A Texas barkeep hires a PI to murder his wife.
The year was 1983 and two movie geeks decided to reinterpret film noir. They were the Coen brothers: cocky as hell and the talent to show for it. And the film, a deliciously deviant take on the staples of noir with deadpan dialogue, sweaty Texan locals and bodybag humour, was to gain immediate cult status and set the precedent for director Joel and producer Ethan (they both write) to take familiar genres and do just what the hell they pleased with them.
With its familiar devices of marital infidelity and spouse-killing, Blood Simple's antecedents are declared loud and clear - The Postman Always Rings Twice, Double Indemnity, Body Heat - but in actuality, this adds many more spins to the oft spun tale of homicidal lovers. Getz and McDormand are discovered by vengeful hubbie Hedaya, before corpulent gumshoe M. Emmet Walsh plays both ends against the middle, engendering a melee of misunderstanding, blood spillage and corpse disposal.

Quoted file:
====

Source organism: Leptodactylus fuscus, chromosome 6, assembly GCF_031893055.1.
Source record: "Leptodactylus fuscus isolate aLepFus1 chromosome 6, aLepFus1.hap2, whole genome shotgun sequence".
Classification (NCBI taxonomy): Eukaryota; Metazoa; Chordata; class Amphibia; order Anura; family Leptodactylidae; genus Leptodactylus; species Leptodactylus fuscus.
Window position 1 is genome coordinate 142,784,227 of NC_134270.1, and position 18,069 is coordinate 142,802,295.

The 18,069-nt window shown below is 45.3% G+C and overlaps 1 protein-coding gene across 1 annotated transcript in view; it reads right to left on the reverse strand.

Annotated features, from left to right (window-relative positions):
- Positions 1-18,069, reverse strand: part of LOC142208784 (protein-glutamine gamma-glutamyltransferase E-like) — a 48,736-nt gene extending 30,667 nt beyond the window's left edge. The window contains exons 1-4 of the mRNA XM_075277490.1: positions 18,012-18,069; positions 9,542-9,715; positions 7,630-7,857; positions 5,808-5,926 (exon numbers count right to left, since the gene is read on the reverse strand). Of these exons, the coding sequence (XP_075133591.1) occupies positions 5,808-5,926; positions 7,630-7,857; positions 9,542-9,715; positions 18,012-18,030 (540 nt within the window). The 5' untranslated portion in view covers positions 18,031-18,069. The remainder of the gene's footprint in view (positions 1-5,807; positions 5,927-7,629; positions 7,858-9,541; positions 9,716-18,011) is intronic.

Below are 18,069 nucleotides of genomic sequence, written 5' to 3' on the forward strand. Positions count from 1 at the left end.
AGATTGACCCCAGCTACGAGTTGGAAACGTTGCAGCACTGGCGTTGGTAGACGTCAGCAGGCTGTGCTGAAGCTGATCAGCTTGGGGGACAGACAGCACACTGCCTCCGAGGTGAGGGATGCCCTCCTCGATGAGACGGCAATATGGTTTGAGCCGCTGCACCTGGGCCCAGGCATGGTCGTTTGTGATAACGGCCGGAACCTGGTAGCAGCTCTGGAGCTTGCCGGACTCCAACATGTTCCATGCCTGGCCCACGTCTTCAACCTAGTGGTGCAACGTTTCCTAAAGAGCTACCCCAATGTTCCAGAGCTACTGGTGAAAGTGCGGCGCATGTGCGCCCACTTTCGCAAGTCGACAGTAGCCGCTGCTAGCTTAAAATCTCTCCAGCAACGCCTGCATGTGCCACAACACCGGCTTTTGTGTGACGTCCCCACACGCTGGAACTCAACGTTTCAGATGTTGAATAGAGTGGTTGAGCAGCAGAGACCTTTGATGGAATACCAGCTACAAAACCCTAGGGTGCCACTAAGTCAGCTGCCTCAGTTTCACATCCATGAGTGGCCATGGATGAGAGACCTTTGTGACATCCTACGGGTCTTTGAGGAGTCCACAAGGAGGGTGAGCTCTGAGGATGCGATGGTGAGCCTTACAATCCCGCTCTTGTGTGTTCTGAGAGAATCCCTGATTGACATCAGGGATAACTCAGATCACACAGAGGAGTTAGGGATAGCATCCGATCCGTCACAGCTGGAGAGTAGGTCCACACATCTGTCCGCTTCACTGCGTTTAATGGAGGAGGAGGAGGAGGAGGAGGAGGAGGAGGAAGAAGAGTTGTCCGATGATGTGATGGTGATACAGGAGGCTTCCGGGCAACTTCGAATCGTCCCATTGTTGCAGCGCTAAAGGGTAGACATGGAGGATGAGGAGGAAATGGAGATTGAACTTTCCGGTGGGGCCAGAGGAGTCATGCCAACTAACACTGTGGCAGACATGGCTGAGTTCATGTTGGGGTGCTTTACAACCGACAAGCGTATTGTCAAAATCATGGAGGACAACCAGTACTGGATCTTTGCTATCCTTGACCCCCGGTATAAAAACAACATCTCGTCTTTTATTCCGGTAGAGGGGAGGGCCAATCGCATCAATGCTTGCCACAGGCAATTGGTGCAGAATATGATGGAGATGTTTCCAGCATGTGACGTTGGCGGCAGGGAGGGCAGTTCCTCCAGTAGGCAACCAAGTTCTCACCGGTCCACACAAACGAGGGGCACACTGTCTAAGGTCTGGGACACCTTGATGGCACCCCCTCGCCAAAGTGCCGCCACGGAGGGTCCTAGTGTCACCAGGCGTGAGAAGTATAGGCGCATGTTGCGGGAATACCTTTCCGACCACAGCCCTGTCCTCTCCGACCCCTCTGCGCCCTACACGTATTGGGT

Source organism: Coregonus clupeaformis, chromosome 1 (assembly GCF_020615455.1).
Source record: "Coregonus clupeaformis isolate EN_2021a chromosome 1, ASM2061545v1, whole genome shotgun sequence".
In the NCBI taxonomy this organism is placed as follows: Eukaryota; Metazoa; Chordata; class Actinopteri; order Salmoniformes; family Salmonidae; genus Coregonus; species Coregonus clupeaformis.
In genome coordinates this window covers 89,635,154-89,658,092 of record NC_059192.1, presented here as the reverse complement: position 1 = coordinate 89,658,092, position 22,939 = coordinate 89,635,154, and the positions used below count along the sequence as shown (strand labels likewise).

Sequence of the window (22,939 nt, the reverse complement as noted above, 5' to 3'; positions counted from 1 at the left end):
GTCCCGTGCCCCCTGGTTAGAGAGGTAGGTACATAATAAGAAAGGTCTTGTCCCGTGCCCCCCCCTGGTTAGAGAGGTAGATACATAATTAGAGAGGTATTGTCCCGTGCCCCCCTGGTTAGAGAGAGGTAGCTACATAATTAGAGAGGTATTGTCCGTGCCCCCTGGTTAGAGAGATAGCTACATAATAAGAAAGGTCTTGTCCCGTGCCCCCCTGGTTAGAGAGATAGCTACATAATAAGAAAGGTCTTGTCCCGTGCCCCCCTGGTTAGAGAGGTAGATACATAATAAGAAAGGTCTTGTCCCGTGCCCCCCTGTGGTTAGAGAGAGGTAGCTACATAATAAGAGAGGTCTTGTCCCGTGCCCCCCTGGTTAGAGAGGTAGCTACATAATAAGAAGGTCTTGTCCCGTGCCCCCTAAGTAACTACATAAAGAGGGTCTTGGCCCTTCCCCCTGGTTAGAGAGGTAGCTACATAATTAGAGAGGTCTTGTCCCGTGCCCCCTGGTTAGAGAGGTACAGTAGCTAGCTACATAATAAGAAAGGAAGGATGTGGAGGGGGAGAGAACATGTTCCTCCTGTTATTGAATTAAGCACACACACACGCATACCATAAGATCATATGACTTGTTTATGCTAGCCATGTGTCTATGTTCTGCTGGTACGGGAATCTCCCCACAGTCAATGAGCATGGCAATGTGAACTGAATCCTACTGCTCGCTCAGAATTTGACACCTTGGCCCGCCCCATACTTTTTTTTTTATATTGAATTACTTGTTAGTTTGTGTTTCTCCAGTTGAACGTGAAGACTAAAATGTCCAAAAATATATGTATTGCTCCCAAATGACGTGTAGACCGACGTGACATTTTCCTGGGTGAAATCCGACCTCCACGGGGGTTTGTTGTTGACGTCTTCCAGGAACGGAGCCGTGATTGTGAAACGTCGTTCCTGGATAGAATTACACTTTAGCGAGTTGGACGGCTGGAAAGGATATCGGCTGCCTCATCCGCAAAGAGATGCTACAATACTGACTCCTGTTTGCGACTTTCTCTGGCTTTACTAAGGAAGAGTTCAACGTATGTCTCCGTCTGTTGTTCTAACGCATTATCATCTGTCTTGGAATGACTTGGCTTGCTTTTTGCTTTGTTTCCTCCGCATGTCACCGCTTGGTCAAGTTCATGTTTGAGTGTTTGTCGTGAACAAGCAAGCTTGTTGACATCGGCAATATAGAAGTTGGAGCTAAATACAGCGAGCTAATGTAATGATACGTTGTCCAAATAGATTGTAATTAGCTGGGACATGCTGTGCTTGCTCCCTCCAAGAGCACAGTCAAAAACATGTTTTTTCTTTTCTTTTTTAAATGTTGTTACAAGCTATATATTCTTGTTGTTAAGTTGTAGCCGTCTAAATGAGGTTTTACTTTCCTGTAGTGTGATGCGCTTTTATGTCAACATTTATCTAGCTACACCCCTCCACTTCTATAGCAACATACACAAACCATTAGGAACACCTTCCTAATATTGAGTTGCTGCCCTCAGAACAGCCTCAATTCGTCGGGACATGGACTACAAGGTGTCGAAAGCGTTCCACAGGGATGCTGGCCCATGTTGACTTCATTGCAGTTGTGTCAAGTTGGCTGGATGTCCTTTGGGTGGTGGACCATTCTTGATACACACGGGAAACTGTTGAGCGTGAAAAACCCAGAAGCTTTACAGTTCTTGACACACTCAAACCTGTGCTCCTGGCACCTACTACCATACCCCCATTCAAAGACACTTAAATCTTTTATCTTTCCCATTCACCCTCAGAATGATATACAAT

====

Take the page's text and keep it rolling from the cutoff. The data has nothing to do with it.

The style is a treacle-thick mix of humidity, throbbing ceiling fans and roadscapes lost in the dark night, with all the Coens' canniness, both with script and camera, on show. It entices you to revel in its details, from Walsh's sleazoid tour de force to the magnificently cruel set-pieces - including a bravura 15 minute live inhumation sequence executed without a single line of dialogue - to the exotic cross-cutting and horror movie references.
As black, sinful and nasty as a weekful of Hitchcocks, this is as fresh and intoxicating now as it was back then. In a word: deadly.